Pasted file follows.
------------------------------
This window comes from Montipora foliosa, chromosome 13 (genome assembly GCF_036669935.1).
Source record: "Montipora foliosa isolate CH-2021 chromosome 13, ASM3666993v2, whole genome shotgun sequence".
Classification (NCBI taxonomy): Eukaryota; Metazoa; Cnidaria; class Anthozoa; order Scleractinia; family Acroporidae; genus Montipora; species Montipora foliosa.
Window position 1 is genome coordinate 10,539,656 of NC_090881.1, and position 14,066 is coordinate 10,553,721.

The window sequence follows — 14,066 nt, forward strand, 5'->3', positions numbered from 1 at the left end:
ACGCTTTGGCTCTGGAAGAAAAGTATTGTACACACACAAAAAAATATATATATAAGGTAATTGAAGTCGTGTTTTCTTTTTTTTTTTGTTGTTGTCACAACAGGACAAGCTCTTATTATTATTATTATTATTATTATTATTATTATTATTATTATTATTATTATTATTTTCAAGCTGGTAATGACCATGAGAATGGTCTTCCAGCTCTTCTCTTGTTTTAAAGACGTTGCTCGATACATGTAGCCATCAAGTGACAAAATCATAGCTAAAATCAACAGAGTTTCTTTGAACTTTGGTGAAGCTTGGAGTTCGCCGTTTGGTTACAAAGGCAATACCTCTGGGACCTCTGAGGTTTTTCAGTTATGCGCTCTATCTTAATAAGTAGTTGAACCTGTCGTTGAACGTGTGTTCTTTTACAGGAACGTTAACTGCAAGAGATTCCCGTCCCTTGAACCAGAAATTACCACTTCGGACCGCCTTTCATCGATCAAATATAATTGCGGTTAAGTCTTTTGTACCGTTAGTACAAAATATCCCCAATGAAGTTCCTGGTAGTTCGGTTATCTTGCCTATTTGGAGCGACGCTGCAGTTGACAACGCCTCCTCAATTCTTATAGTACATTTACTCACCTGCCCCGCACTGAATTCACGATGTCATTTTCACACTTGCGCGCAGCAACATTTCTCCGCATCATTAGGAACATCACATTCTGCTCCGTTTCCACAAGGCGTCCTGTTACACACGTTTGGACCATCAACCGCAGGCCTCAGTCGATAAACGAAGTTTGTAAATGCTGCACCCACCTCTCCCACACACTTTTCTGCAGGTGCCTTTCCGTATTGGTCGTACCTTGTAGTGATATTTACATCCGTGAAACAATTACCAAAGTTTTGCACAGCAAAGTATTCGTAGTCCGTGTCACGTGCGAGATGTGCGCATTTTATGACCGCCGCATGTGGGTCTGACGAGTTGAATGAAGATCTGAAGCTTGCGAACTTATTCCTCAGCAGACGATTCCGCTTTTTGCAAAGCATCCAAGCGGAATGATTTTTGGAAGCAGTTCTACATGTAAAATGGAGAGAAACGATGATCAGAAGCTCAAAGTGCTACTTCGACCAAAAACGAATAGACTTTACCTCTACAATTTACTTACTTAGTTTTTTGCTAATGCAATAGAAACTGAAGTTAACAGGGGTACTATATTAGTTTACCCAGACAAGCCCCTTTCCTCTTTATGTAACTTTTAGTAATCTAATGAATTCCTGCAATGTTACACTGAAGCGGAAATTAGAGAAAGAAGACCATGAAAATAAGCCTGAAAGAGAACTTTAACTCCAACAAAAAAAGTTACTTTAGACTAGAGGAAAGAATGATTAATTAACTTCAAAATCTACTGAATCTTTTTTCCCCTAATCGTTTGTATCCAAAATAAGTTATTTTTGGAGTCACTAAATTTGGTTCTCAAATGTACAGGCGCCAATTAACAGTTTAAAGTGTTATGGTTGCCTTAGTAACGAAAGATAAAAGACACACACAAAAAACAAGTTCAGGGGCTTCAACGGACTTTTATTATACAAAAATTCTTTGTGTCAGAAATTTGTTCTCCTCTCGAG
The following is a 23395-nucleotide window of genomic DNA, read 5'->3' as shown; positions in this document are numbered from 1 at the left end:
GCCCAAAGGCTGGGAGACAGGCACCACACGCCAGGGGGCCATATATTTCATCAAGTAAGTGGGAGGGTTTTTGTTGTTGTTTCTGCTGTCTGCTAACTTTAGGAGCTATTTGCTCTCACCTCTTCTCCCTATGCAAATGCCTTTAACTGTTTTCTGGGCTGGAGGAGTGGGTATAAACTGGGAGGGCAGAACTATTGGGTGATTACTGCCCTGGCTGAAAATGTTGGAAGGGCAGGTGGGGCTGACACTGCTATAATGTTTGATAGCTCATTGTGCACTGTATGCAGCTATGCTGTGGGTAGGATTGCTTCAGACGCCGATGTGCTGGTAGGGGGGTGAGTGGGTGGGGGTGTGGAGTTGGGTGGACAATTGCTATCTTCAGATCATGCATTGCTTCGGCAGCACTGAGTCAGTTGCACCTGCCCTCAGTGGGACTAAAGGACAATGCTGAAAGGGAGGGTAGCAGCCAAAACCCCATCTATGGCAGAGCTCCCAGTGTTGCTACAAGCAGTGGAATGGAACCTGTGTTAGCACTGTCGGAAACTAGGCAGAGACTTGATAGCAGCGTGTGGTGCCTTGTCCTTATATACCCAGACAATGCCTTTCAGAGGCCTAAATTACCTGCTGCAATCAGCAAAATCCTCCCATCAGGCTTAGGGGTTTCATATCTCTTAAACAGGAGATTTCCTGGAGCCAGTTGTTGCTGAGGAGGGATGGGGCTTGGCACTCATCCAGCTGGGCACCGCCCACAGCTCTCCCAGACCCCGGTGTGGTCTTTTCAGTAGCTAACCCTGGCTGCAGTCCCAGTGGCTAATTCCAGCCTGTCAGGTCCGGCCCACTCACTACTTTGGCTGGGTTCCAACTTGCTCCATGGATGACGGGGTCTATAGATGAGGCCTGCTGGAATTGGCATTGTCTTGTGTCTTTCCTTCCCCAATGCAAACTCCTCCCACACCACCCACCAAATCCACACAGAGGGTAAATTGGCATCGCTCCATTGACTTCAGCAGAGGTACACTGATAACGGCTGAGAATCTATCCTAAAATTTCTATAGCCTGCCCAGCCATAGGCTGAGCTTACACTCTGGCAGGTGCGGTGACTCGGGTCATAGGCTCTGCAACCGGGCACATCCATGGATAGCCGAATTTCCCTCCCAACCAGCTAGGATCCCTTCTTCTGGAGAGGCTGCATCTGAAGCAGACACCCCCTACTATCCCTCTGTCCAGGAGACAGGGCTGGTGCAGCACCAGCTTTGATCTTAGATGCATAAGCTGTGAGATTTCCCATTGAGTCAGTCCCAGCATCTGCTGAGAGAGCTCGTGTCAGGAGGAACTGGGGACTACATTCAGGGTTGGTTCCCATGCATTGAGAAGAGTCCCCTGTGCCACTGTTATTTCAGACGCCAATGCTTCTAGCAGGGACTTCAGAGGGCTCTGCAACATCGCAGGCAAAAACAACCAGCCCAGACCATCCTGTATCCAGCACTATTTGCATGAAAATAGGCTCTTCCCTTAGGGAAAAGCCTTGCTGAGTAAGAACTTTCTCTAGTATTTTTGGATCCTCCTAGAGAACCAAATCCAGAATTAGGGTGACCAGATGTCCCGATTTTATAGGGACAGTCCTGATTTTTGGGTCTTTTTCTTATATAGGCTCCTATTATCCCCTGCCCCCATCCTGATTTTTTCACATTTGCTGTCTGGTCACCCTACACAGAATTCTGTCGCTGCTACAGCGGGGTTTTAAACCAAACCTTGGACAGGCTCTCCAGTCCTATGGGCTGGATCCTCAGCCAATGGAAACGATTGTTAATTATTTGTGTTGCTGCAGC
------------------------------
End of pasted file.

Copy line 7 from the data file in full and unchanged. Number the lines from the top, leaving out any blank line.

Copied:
The following is a 23395-nucleotide window of genomic DNA, read 5'->3' as shown; positions in this document are numbered from 1 at the left end: